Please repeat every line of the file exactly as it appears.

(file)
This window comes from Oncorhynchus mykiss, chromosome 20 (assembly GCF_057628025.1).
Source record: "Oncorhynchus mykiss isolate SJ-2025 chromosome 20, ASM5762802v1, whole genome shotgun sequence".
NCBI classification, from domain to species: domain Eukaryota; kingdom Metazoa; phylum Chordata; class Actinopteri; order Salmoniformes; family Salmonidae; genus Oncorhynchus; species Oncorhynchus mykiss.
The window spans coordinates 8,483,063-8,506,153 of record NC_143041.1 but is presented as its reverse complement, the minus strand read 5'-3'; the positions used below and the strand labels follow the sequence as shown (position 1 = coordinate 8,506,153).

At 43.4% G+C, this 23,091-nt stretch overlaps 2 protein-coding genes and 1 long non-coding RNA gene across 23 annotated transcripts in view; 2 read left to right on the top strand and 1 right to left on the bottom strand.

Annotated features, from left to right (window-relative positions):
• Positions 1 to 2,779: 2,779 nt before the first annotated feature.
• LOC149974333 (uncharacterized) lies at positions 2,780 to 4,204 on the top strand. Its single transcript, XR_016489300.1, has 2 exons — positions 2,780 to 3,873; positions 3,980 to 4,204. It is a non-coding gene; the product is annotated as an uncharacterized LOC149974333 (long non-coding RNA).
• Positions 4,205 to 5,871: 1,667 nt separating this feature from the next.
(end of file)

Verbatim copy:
This window comes from Oncorhynchus mykiss, chromosome 20 (assembly GCF_057628025.1).
Source record: "Oncorhynchus mykiss isolate SJ-2025 chromosome 20, ASM5762802v1, whole genome shotgun sequence".
NCBI classification, from domain to species: domain Eukaryota; kingdom Metazoa; phylum Chordata; class Actinopteri; order Salmoniformes; family Salmonidae; genus Oncorhynchus; species Oncorhynchus mykiss.
The window spans coordinates 8,483,063-8,506,153 of record NC_143041.1 but is presented as its reverse complement, the minus strand read 5'-3'; the positions used below and the strand labels follow the sequence as shown (position 1 = coordinate 8,506,153).

At 43.4% G+C, this 23,091-nt stretch overlaps 2 protein-coding genes and 1 long non-coding RNA gene across 23 annotated transcripts in view; 2 read left to right on the top strand and 1 right to left on the bottom strand.

Annotated features, from left to right (window-relative positions):
• Positions 1 to 2,779: 2,779 nt before the first annotated feature.
• LOC149974333 (uncharacterized) lies at positions 2,780 to 4,204 on the top strand. Its single transcript, XR_016489300.1, has 2 exons — positions 2,780 to 3,873; positions 3,980 to 4,204. It is a non-coding gene; the product is annotated as an uncharacterized LOC149974333 (long non-coding RNA).
• Positions 4,205 to 5,871: 1,667 nt separating this feature from the next.